"Servant Princess" of the modern home : domesticity and femininity in Turkey after electrification, 1923-1950
Şavk, Bahar Emgin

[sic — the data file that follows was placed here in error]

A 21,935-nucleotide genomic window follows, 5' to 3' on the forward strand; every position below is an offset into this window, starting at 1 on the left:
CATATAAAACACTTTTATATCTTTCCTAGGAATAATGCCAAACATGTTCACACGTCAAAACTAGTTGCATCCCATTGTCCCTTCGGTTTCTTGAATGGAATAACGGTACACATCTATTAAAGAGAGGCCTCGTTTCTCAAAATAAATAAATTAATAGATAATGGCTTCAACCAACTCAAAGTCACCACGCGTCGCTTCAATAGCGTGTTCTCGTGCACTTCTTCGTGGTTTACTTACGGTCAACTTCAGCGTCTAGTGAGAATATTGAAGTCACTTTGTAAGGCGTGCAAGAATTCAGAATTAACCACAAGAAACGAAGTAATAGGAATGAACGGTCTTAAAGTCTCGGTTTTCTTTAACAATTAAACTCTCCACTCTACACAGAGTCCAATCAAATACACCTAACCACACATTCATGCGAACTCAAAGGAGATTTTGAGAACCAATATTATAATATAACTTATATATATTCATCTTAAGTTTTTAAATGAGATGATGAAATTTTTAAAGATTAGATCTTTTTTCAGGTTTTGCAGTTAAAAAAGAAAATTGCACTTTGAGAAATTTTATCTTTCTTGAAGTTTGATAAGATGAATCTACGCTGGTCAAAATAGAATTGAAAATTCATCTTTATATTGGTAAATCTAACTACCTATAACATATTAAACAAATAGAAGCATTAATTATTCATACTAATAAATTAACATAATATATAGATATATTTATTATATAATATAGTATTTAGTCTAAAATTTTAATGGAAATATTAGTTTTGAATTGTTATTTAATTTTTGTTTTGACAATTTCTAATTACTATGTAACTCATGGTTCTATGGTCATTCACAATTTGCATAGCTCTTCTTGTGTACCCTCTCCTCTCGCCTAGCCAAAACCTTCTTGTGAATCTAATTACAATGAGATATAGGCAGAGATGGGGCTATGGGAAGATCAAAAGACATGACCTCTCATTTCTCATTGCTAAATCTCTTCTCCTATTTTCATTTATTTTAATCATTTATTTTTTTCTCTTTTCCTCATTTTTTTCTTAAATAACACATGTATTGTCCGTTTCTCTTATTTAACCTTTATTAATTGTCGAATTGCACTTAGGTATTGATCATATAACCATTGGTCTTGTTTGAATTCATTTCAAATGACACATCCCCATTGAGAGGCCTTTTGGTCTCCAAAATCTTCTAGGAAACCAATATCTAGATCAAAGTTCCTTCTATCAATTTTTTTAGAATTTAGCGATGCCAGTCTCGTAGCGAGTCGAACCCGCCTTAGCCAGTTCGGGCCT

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This dissertation deals with the question how modern domesticity and modern femininity were discursively constructed in the advertisements and other promotional texts of electric appliances published between 1923 and 1950 in popular women’s and family magazines in Turkey. The issue is framed within socio-historical technology studies and the feminist histories of the early republican period. Moving forward from the claim that electricity had to be first domesticated to enter the homes, the study searches for the gendered connotations of this process. Besides, it ponders over the ways women are interpellated as modern subjects by the representations in question. To this end the dissertation carries on a discourse analysis of the visual and textual representations of electricity and electric powered domestic appliances. The images are discussed in their potential to bring forth the ambiguities in the definitions of modern domesticity and femininity. Analysis revealed that neither the middle-class ethos of domesticity nor the chaste woman of this family was the only idealized form of domesticity and femininity by the official discourses. There were rather different modernities defined distinctly based on various class positions all of which were approved by the republican cadres.